Nov 18, 2017 @ 6:45 am

Good morning, this is Travis Craft with the West Central Montana Avalanche Center’s early season update for November 18, 2017.

Mountain temperatures range from 19 F to 26 F in the region. Winds are 9 mph with gusts of 12 mph out of the SSW in the Bitterroot. Point Six, in the northern part of the advisory area, winds are reading 28 mph with gusts of 34 mph out of the West. The region has picked up 2 to 6 new inches of snow in the last 48 hours.

Tim and I toured near Lost Trail Pass yesterday in the southern Bitterroot. We saw active wind transport of snow loading leeward slopes with wind slabs. We also were able to get a layer of small-grained facets to propagate under the Halloween crust.

The primary avalanche problem is wind slabs. These slabs will be sensitive to human triggers and are located on leeward terrain. Winds have shifted in the last couple of days look for gullies to be cross-loaded and other unusual terrain to have wind slabs.  The possibility also exists to trigger a wind slab and have it step down to a deeper weak layer in the snowpack causing a larger avalanche.

The second avalanche concern is persistent slabs. Tim and I were able to get a layer of small grain facets located below the Halloween crust to propagate in our stability tests.  This layer is widespread in our snowpack and the only way to find it is to dig a pit and see how reactive it is in stability tests.

Across western Montana, there are backcountry locations that experienced wildfires during the 2017 season. Temporary emergency trail closures for the Lolo Peak (from the Mormon Ridge trailhead), Mill Creek and the Lantern Ridge trails. These burned areas, while sometimes opening up new skiable terrain, may also present hazards for backcountry skiers. Trees burned may have weakened or completely burned root systems. They could fall without warning – even in no wind conditions. Trees and other vegetation that may have anchored snow on steeper slopes in past years may now be completely burned. Downed trees from a fire can create unseen hazards on shallow snowpacks.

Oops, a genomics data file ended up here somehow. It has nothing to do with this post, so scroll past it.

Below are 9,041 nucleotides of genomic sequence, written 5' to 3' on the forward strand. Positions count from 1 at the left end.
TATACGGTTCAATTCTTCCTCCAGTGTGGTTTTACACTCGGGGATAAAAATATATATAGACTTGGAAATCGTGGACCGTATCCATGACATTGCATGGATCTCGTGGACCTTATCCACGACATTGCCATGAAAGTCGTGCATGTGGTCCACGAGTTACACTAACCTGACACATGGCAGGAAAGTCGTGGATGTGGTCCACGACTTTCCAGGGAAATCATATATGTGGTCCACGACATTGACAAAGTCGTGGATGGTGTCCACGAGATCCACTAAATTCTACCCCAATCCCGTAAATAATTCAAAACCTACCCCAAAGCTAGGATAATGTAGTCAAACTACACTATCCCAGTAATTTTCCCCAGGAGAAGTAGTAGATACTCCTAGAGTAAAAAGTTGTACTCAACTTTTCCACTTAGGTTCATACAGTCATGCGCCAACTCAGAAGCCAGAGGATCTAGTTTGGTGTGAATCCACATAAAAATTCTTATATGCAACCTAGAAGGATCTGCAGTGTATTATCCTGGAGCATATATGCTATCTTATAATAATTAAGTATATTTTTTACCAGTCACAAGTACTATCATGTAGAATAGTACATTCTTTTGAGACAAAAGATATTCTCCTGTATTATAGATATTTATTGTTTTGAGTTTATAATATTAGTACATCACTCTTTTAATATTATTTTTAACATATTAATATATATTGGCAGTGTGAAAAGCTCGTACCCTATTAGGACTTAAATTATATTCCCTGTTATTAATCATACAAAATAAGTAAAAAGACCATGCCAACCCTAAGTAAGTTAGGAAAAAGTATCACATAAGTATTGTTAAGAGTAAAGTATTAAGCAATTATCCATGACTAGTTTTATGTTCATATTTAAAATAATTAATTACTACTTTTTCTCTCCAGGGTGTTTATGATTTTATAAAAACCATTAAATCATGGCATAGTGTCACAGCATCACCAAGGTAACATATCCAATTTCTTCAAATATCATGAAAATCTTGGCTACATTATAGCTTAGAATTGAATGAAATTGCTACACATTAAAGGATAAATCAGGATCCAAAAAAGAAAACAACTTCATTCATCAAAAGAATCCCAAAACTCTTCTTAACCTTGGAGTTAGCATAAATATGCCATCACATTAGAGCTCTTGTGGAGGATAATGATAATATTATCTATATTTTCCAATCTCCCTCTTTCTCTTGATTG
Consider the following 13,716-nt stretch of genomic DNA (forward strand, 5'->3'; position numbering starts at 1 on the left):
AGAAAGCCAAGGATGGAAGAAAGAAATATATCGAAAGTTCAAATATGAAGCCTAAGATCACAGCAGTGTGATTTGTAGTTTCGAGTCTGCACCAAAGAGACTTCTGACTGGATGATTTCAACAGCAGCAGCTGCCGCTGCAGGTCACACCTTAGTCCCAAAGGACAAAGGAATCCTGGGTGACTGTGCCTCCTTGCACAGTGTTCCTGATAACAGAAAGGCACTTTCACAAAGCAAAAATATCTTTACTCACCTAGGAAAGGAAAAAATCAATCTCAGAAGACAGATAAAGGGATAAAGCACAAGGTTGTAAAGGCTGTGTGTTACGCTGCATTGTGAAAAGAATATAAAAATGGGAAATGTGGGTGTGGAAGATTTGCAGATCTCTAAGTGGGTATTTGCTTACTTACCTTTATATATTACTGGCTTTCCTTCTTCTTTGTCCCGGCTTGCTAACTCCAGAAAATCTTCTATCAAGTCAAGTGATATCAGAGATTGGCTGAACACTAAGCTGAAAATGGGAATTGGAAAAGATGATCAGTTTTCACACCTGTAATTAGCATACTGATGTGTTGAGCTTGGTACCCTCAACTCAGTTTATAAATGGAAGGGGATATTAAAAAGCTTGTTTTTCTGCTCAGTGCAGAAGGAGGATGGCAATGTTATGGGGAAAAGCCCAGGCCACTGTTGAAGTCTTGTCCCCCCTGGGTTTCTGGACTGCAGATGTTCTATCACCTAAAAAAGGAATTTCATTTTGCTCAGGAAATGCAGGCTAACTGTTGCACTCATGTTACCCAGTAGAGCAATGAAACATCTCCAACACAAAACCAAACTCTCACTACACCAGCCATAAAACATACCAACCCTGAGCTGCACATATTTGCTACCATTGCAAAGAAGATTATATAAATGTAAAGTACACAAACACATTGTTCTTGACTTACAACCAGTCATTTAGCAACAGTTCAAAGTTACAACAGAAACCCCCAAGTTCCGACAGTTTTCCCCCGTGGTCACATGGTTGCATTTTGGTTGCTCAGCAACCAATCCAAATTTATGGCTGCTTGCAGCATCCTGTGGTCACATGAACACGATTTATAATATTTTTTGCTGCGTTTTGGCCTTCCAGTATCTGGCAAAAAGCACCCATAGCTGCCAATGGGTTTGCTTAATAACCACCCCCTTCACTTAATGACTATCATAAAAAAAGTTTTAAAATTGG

As always, be observant of conditions – not just the snowpack, but also what is above the snow when moving through a recently burned area, especially in strong and gusty winds.

If you see any of these obvious clues (listed below) signaling dangerous snow conditions, avoid being on or under open slopes steeper than 30 degrees.

Recent avalanche activity
Cracking or collapsing snowpack
Heavy snowfall
High winds
Rapid increase in temperature
If you spend any amount of time in the mountains in the winter, chances are good that you will encounter avalanche terrain.  Having basic awareness of terrain, weather and snow factors goes a long way toward making good decisions in avalanche terrain.  To assist you, we are offering several basic and advanced avalanche awareness classes this winter. We also have instructors available to provide your organization a range of programs from introductory lectures to classes with a field component.